Tennis: Wimbledon

Jul 14, 2019; London, United Kingdom; Novak Djokovic (SRB) in action during the mens final match against Roger Federer (SUI) on day 13 at the All England Lawn and Croquet Club. Mandatory Credit: Susan Mullane-USA TODAY Sports Content Exchange

Novak Djokovic practiced at Rod Laver Arena as a statement was posted to his Instagram page on Wednesday in the latest attempt to clarify the circumstances that led to a week of drama in Australia.

Yet to be fully cleared from the possibility of deportation, the world No. 1 said widespread misinformation compelled him to issue a statement with tournament play only days away.

Djokovic cited "human error" by his support team for a mistake on travel documents required for entry to Australia. Those errors contributed to revocation of his visa, which was ultimately reinstated after the Serb was held at a quarantine hotel.

The 34-year-old could learn his deportation fate any day as the Australian Open draw is set for Thursday.

Media chronicled Djokovic's attendance at a photo shoot and shared images of him unmasked at the event Dec. 17, three days after attending a basketball game in Belgrade -- again, unmasked. Djokovic said he took a COVID-19 test after that game in preparation for the required 14-day quarantine ahead of the Australian Open.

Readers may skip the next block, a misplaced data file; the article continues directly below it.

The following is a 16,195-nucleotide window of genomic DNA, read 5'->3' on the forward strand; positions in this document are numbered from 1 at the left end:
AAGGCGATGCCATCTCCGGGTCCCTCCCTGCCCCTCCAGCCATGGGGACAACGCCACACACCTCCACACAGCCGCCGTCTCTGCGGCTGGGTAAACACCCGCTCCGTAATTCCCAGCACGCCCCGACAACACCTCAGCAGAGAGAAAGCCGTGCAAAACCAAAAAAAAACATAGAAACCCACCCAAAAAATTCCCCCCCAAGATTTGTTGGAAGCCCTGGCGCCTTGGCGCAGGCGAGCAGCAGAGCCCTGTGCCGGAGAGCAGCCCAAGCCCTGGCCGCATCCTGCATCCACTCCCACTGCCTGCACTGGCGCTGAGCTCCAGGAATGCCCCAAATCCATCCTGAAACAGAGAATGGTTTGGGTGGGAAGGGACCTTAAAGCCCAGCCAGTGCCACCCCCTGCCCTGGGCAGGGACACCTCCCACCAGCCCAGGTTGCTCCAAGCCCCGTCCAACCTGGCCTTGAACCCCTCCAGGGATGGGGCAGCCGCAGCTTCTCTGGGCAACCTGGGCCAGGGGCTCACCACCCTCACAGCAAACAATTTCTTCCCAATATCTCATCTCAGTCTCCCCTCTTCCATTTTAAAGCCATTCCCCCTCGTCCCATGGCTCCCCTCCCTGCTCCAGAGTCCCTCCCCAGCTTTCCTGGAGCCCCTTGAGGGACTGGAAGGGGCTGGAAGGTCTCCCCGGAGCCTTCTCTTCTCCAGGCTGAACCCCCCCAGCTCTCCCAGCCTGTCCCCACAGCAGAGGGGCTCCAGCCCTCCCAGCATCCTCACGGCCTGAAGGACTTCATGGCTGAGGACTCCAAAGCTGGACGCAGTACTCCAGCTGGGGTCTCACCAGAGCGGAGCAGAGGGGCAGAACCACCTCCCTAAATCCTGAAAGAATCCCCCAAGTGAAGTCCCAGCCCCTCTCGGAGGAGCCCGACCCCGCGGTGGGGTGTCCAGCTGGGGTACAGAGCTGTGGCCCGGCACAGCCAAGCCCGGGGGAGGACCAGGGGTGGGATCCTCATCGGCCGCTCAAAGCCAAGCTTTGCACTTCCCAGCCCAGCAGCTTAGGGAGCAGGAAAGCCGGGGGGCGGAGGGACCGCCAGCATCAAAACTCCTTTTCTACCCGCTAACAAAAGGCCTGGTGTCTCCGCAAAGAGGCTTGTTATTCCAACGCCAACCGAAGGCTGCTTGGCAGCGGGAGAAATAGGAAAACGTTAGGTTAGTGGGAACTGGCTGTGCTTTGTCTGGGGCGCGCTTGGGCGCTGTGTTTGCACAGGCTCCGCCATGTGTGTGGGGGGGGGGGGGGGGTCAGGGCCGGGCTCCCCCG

On forms filed to Australian authorities, Djokovic said he had no travel for 14 days prior to his arrival. Australian authorities are focused on Djokovic being seen in Spain and Serbia during the two-week window in question.

"I felt obliged to go ahead, but did ensure I socially distanced and wore a mask except when my photograph was being taken," Djokovic said of the photo shoot in his statement Wednesday. "While I went home after the interview to isolate for the required period, on reflection, this was an error of judgment."

He went on to say his support team was in error filling out the document and that "my agent sincerely apologizes for the administrative mistake in ticking the incorrect box. This was a human error and certainly not deliberate. My team has provided additional information to the Australian Government to clarify this matter."

Deportation could include a three-year ban from Australia.

Djokovic is not vaccinated but was approved for a medical exemption by Tennis Australia, which claimed a limited number of approvals were granted among 26 applicants connected to the Australian Open.

--Field Level Media

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This article originally ran on Content Exchange

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